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ith two problem-free pregnancies behind me it never crossed my mind there would be a hitch the next time around. When I conceived for the third time I fully anticipated the course of the pregnancy would be, as before, trouble-free. I tried not to panic and rang my GP when I started with abdominal pain and bleeding at around six weeks.

I was not practising at the time, and prior to leaving the profession I had been a hospital physician. I therefore had little idea of what to expect in terms of management. My GP examined me and decided it was unlikely to be an ectopic and told me to 'see how things went'. She said there was nothing I, or anyone else, could do to influence the outcome.

That was really hard. I am a 'get on and sort things out' person. This time I had no control.

Had I been forgotten about?

I sat around for the next few days unsure what I was supposed to do. The doctor had said to 'take things easy' but had given no specific advice one way or the other about work. So I stayed at home awaiting further instructions. I did a lot of worrying and about six pregnancy tests to prove to myself that there was still hope.

After five days I decided I could twiddle my thumbs in the dark no longer and called my GP again to ask what to do now. She seemed a little surprised I was still bleeding and I got the feeling she had forgotten all about me. She finally made me an appointment for an ultrasound scan, which was inconclusive: a sac, they said, but maybe too early to see the contents, or perhaps the contents had gone.

They took blood for a ? HCG and I was sent home to wait again. I did a few more pregnancy tests, and hoped with less conviction that the next scan and blood test would be good news.

They were not. I was given the choice between more waiting around to see if the miscarriage would complete, and an evacuation. I chose the latter and spent the days before worrying that there would be a freak accident `and that I would die under the anaesthetic.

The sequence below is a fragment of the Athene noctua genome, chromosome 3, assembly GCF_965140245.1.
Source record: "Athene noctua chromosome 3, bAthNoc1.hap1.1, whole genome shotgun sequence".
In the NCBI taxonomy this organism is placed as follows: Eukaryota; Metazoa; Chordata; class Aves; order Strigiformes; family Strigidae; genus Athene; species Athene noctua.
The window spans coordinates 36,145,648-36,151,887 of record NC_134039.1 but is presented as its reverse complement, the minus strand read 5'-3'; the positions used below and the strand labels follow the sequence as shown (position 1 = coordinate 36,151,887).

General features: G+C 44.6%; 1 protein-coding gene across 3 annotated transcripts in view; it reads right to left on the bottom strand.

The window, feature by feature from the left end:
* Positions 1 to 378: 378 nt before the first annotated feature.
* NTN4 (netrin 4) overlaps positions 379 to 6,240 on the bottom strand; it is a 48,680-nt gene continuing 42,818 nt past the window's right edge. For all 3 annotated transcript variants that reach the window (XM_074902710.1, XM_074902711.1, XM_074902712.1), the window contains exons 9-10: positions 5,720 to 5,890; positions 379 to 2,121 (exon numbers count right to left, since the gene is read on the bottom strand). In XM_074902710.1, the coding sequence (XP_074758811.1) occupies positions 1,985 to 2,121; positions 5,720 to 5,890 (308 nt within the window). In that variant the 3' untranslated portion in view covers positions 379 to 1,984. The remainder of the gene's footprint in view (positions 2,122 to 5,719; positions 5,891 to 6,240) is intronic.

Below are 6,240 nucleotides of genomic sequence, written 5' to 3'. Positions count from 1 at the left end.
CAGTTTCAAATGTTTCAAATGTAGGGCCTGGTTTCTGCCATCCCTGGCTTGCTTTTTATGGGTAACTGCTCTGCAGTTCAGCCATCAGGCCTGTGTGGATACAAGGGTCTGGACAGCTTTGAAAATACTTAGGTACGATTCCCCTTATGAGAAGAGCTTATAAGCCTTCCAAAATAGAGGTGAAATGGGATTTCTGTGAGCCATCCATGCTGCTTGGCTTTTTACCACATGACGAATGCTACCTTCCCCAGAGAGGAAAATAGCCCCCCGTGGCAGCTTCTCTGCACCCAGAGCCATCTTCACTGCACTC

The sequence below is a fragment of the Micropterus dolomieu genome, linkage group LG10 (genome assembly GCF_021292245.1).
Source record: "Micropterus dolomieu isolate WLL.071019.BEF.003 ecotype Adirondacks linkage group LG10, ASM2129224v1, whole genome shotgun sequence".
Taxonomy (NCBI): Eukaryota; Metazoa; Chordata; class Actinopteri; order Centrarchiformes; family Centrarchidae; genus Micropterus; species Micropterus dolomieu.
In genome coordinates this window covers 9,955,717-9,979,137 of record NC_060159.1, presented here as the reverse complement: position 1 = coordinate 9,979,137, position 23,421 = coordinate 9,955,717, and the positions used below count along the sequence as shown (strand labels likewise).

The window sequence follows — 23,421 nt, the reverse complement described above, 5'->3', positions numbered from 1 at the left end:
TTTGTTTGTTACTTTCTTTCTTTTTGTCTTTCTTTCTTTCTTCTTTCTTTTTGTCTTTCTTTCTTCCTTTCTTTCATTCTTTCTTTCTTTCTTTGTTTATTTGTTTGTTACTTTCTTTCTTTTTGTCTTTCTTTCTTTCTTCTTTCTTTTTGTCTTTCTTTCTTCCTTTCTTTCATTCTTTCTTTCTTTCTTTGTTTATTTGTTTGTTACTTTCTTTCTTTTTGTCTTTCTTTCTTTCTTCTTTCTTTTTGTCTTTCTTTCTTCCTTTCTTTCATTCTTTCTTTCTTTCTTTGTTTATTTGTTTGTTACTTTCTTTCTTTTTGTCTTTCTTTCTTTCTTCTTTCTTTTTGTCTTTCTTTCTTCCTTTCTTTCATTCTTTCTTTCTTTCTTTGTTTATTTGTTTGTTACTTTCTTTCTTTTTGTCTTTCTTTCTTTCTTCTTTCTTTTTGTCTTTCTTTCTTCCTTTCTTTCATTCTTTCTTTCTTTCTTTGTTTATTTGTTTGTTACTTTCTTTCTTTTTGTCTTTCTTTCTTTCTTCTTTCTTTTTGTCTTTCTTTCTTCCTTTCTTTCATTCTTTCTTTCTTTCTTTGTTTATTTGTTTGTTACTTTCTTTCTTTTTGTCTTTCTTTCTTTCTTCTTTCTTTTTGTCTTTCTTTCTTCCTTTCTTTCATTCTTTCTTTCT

My husband, a sanguine anaesthetist who lacks sentimentality, thought that was ridiculous, and did not seem to be sharing my feelings of loss. I felt a bit abandoned.

Pressure to 'perform'

I have to admit I felt a little silly about being so upset ­ after all, I already had two healthy children, I knew that first trimester miscarriage was common and not usually sinister, and the 'baby' had never really existed except in my imaginings and aspirations. Nevertheless, I could not help worrying over the potential causes for my miscarriage, and I feared I would never have another baby.

With reluctance, we waited the advised two cycles before trying again. We both now felt quite under pressure to 'perform', and a copy of The Joy of Sex would not have gone amiss. We were both very relieved when I quite quickly became pregnant again.

I have never been one for counting my chickens before they have hatched, but this time, when the eighth week had come and gone, I really thought I was home and dry.

Then, at about nine weeks' gestation, it all started again. I recognised the signs immediately and my heart sank. I had avoided imagining a baby this time around and felt almost hardened against the pain of another loss. All I could think of was what a complete waste of time the last nine weeks had been, and I felt cheated and angry. I called my GP to ask for a scan immediately, and went through the inevitable process again. I was told no one would be interested in investigating until I had had three miscarriages in succession.

Fortunately the third miscarriage never happened, and I now have four children, the second and third being a little more widely spaced than we would have wished as a constant reminder of those unhappy and frustrating times.

I now regularly draw on and share my personal experiences when patients present with threatened miscarriage, and I know that many take comfort from the knowledge that, for once, the doctor really does know what they are going through.

Tips to pass on

 · Do not leave the patient without a formal plan following presentation. She needs structure to the highly stressful waiting time before the scan.

 · Patients frequently fear they will never carry a pregnancy to term, and need reassurance about the likelihood of a positive outcome of their next conception, which can be as high as 60-70 per cent.

 · The partner may be grieving too, but he may not (or may not show it), leaving the woman feeling isolated and unsupported.

 · Pressure to try again can put a strain on a couple's relationship. Remind them to have sex for fun as well as for procreation.

 · Doctors make lousy patients and probably need even more reassurance and explanation to get things in perspective.

 · Do not be afraid to share your personal experiences

with patients.

Has the way you practise been affected by a condition that you or a close relative has had?

Pulse wants to hear from GPs with a story to tell and advice to offer.

For details contact

Amanda Elliot, Pulse,

CMP Information Ltd,

Ludgate House

245 Blackfriars Road,

London SE1 9UY

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